His family declined an interview request, but have previously said publicly they believe he's done his time and should be able to spend his last years of life surrounded by his children and grandchildren.

Some of the survivors, however, believe Crabbe should never be allowed to set foot in society again.

"He robbed five people of a future, their families of grandchildren," Ms Schiller said.

"He totally destroyed families … I really do feel he should stay in prison until he dies. There's no coming back from what he did.

Five people were killed after Crabbe drove his truck into the Inland Motel.(ABC News)

"I don't believe he's ever shown any remorse. And I don't care if he behaves himself in prison, he shouldn't be allowed out, ever."

Mr McAdie, who before his retirement had risen through the ranks of Northern Territory Police to become assistant police commissioner, said he also believed Crabbe had failed to show sufficient remorse.

"My personal opinion is, I have not seen any real expression of remorse from Douglas Crabbe," Mr McAdie said.

"And I think one of the first things that should happen before his parole is a true expression of remorse. He's always attempted to minimise his culpability in this particular event.

"Let's not forget, he killed five people.

"He's up there amongst the greatest mass murderers in Australia."

Crabbe is currently behind bars in Acacia Prison, near Perth in Western Australia, where he was transferred to from the Northern Territory to be closer to family members in 2005.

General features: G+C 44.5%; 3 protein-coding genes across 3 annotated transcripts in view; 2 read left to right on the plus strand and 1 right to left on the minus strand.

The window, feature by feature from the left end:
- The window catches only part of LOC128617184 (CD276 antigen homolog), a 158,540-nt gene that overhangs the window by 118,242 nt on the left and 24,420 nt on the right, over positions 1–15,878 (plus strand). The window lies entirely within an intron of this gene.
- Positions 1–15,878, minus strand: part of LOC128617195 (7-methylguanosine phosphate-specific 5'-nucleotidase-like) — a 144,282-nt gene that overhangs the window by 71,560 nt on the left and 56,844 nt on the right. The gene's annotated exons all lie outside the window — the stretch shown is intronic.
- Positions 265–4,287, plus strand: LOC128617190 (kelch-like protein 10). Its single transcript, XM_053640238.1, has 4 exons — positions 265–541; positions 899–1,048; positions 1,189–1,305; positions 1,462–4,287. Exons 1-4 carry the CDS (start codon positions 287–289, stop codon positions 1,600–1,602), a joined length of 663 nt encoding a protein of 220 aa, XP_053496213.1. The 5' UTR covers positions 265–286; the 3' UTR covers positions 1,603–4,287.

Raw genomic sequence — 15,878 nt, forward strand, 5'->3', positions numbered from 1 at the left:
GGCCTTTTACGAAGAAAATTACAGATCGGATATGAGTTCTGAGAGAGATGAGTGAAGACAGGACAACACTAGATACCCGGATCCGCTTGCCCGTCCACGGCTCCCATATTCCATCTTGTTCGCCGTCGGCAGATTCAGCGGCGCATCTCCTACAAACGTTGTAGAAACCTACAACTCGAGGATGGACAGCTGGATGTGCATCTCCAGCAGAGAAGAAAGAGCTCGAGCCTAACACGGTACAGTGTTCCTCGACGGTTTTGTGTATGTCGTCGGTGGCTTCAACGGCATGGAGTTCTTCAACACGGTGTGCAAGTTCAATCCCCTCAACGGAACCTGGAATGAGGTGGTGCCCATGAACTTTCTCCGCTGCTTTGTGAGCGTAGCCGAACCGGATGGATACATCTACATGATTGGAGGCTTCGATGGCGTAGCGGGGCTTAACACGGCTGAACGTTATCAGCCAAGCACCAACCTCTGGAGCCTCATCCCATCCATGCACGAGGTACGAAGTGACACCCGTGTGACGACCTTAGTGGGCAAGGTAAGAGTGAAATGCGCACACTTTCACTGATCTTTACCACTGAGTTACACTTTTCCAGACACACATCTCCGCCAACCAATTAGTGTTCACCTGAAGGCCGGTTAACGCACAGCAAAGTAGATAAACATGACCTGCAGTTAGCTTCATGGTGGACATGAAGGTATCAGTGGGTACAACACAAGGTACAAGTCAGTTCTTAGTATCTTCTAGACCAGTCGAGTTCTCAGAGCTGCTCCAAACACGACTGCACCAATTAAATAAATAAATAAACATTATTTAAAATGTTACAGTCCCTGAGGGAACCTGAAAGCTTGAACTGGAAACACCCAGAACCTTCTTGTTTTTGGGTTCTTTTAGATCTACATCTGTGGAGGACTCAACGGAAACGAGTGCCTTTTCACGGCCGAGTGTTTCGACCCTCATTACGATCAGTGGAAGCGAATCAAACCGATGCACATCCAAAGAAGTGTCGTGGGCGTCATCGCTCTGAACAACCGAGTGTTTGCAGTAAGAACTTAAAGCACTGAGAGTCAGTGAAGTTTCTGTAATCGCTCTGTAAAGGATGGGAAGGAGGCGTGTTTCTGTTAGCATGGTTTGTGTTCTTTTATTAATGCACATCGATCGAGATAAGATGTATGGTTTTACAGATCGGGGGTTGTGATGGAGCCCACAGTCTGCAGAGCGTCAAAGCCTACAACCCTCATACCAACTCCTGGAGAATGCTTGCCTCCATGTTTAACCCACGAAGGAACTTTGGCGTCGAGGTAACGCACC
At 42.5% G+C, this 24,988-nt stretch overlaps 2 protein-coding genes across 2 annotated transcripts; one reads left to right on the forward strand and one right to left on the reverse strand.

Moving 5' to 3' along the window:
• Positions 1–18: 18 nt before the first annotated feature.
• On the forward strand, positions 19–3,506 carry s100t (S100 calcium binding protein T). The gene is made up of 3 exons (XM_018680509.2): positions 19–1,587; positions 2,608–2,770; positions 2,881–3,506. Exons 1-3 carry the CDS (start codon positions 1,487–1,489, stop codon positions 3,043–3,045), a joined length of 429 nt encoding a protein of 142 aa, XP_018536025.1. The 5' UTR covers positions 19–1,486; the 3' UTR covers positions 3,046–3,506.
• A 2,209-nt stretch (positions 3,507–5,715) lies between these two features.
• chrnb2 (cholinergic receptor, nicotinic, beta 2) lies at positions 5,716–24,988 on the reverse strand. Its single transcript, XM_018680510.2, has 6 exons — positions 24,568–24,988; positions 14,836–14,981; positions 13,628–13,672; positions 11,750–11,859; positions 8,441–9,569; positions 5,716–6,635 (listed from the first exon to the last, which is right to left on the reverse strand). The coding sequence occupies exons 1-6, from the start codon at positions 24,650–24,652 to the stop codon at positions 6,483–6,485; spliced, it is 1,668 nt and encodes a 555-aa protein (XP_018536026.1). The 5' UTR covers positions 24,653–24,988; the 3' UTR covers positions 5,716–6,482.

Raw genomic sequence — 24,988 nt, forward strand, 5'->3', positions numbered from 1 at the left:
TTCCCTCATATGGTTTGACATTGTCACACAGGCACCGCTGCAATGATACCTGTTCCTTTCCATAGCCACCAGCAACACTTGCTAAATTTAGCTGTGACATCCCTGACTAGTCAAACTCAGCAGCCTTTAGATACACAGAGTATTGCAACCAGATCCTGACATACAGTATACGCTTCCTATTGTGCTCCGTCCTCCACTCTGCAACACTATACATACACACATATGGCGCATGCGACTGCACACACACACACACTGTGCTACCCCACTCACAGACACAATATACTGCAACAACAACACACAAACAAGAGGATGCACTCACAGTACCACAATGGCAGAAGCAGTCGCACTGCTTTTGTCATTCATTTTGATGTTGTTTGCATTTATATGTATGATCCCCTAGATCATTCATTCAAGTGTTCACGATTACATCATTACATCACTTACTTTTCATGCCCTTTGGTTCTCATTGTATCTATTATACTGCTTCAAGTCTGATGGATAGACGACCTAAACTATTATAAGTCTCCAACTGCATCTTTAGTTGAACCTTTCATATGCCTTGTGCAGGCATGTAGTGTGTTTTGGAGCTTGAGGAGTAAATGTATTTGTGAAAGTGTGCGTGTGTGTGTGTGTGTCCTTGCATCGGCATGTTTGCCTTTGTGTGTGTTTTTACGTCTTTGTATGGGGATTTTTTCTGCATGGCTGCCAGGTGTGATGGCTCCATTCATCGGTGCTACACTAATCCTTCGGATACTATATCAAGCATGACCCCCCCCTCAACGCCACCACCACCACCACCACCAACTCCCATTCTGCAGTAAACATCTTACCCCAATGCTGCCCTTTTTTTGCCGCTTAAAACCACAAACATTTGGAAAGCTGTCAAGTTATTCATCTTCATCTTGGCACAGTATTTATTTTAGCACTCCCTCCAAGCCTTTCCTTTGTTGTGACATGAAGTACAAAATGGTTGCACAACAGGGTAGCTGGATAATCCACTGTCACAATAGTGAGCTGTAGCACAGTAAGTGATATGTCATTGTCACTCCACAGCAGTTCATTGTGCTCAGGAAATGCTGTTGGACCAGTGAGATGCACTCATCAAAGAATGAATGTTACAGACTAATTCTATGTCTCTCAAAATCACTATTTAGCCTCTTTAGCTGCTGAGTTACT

It will be WA's legal system that ultimately decides whether Crabbe walks free or not.

The WA Prisoners Review Board has confirmed Crabbe's next parole review will be in July, 2022.

One police officer who was there in the aftermath says "it was a scene of absolute carnage".(ABC News)

However, regardless of their ruling then, the final decision rests with WA's Attorney-General, John Quigley, who has the power to quash the board's findings and keep Crabbe inside.

In a statement, a spokesperson for Mr Quigley did not directly answer whether he would intervene to reverse the board's findings if they were to allow Crabbe parole.

In considering Crabbe's bid for freedom, the parole board must "regard the safety of the community as the paramount consideration", the spokesperson said.

"The board may also take into account matters raised by any victims of an offence, including any matter raised in a victim's submission."

For those still nursing the scars of Crabbe's Inland Motel atrocity, like Ms Schiller, they can't accept the notion of the mass murderer ever being allowed to walk the streets.

"It would be beyond devastating if he was to be released," Ms Schiller said.

"Like, I already don't sleep, but I think if he was released it would be just terrible. I think you'd always have it in the back of your mind, and be worried, 'Where is he? What is he doing?'

"It's a face I'll never forget."

Ms Schiller said she would make a submission to the parole board against Crabbe's release.

In making their determination in 2022, Ms Schiller wants the board to remember that Crabbe's not the only one who received life sentences from that night.

It's that sound, that roaring blast, that will haunt her memory for as long as she lives.

Source: https://www.abc.net.au/news